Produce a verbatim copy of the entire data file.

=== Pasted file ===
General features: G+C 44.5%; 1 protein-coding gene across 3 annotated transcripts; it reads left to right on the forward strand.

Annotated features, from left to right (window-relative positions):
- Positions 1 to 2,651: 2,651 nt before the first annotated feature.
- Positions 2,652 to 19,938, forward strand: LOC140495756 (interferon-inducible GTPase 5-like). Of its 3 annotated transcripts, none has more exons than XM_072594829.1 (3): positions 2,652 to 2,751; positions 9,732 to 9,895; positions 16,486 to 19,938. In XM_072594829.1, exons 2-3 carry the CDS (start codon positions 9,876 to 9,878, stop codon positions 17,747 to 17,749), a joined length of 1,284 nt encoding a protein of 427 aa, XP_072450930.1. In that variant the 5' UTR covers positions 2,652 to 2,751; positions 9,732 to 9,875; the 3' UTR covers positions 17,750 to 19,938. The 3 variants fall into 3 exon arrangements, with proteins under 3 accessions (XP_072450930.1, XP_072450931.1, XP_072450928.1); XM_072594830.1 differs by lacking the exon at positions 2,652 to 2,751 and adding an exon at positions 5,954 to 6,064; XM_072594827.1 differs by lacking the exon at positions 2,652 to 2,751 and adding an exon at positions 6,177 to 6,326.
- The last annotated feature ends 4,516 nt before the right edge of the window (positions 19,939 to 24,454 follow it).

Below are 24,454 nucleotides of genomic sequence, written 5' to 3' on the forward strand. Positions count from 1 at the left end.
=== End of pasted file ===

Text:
General features: G+C 44.5%; 1 protein-coding gene across 3 annotated transcripts; it reads left to right on the forward strand.

Annotated features, from left to right (window-relative positions):
- Positions 1 to 2,651: 2,651 nt before the first annotated feature.
- Positions 2,652 to 19,938, forward strand: LOC140495756 (interferon-inducible GTPase 5-like). Of its 3 annotated transcripts, none has more exons than XM_072594829.1 (3): positions 2,652 to 2,751; positions 9,732 to 9,895; positions 16,486 to 19,938. In XM_072594829.1, exons 2-3 carry the CDS (start codon positions 9,876 to 9,878, stop codon positions 17,747 to 17,749), a joined length of 1,284 nt encoding a protein of 427 aa, XP_072450930.1. In that variant the 5' UTR covers positions 2,652 to 2,751; positions 9,732 to 9,875; the 3' UTR covers positions 17,750 to 19,938. The 3 variants fall into 3 exon arrangements, with proteins under 3 accessions (XP_072450930.1, XP_072450931.1, XP_072450928.1); XM_072594830.1 differs by lacking the exon at positions 2,652 to 2,751 and adding an exon at positions 5,954 to 6,064; XM_072594827.1 differs by lacking the exon at positions 2,652 to 2,751 and adding an exon at positions 6,177 to 6,326.
- The last annotated feature ends 4,516 nt before the right edge of the window (positions 19,939 to 24,454 follow it).

Below are 24,454 nucleotides of genomic sequence, written 5' to 3' on the forward strand. Positions count from 1 at the left end.